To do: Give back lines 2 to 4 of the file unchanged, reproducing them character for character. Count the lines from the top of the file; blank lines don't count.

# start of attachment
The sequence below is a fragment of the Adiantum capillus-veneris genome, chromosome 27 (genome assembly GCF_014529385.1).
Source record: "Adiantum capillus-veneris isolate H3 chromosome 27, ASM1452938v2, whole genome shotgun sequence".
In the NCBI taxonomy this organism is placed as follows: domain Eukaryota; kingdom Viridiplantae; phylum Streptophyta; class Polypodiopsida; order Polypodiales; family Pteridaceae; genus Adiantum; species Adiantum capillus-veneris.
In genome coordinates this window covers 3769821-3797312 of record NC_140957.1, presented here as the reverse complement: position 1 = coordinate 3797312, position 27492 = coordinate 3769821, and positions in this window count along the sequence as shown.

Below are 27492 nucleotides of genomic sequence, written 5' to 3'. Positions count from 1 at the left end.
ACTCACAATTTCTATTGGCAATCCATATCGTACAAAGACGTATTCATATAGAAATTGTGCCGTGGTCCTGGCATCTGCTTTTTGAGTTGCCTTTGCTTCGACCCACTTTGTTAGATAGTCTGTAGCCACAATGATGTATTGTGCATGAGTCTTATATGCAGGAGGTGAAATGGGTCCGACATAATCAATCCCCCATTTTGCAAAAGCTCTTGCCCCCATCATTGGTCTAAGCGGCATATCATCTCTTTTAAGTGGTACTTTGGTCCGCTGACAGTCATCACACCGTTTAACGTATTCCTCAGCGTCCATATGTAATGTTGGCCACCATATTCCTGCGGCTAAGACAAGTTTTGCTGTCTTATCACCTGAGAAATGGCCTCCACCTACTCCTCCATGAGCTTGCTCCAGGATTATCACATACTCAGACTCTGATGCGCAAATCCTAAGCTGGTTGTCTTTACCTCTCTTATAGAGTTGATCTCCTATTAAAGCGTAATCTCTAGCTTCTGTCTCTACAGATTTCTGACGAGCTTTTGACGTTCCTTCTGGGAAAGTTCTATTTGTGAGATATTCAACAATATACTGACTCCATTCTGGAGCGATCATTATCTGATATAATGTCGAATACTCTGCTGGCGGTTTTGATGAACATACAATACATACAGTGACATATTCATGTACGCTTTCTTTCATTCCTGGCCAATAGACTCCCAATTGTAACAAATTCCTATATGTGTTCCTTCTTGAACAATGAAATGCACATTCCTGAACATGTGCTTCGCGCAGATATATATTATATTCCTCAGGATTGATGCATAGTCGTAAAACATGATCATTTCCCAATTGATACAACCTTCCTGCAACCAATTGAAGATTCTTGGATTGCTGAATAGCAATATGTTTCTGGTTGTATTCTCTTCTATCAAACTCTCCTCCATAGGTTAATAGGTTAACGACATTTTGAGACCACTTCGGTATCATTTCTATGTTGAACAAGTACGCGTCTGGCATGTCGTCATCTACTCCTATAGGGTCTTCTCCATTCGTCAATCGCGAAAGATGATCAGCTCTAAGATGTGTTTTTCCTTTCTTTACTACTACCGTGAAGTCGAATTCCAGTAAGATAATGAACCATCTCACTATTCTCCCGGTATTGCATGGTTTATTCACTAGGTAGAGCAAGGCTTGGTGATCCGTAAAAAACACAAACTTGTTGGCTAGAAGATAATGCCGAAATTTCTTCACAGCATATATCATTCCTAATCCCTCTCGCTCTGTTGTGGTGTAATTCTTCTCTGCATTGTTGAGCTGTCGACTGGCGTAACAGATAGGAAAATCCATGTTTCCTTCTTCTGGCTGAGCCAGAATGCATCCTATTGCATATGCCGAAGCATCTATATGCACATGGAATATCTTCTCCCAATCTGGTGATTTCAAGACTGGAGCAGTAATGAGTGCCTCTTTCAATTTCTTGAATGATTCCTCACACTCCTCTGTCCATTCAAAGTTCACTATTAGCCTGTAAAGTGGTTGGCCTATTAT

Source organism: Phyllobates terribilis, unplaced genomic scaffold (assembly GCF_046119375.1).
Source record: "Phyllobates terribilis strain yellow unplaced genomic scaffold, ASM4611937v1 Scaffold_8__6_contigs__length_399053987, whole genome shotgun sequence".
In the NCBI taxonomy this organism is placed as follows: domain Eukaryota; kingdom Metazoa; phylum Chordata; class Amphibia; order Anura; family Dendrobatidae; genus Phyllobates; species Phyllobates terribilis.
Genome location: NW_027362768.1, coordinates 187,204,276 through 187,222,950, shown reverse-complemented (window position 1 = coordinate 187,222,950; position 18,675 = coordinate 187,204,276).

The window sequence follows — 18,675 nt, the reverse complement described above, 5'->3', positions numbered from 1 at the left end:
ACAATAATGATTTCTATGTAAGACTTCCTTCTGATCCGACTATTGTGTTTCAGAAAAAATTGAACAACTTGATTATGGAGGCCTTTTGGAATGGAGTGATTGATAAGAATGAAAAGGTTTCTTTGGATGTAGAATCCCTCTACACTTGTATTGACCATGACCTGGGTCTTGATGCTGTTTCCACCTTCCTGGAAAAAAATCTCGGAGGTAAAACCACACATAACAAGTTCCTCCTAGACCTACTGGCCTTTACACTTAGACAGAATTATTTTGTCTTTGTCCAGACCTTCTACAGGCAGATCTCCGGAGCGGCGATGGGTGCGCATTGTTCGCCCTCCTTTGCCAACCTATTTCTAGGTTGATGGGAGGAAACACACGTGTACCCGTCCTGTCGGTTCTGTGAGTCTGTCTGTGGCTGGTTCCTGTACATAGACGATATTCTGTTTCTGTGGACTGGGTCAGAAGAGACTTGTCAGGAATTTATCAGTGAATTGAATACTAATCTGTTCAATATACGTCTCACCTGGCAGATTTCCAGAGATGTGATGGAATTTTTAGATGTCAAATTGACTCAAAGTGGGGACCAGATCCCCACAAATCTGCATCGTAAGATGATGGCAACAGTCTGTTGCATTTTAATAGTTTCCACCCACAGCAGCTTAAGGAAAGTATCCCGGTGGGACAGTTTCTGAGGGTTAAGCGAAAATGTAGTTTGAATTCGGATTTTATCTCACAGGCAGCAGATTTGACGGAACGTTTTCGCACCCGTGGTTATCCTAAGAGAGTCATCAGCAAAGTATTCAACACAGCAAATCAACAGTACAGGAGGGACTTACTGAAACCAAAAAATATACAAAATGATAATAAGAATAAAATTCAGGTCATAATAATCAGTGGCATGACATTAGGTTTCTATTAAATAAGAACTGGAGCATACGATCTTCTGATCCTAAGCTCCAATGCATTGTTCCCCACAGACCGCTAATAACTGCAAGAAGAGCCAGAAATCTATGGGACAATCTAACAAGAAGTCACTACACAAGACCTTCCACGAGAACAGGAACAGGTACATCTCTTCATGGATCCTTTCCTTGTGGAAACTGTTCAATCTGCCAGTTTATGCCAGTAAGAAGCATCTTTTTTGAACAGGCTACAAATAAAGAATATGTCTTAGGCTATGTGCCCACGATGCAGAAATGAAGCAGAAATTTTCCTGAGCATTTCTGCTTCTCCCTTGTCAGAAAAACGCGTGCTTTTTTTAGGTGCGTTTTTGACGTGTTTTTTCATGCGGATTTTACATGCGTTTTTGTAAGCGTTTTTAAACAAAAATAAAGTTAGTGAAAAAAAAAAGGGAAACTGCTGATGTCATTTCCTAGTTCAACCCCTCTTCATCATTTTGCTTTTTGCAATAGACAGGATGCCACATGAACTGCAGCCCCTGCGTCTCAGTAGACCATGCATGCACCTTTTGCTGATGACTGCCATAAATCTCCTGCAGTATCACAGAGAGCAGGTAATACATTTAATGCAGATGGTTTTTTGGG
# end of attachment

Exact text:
Source record: "Adiantum capillus-veneris isolate H3 chromosome 27, ASM1452938v2, whole genome shotgun sequence".
In the NCBI taxonomy this organism is placed as follows: domain Eukaryota; kingdom Viridiplantae; phylum Streptophyta; class Polypodiopsida; order Polypodiales; family Pteridaceae; genus Adiantum; species Adiantum capillus-veneris.
In genome coordinates this window covers 3769821-3797312 of record NC_140957.1, presented here as the reverse complement: position 1 = coordinate 3797312, position 27492 = coordinate 3769821, and positions in this window count along the sequence as shown.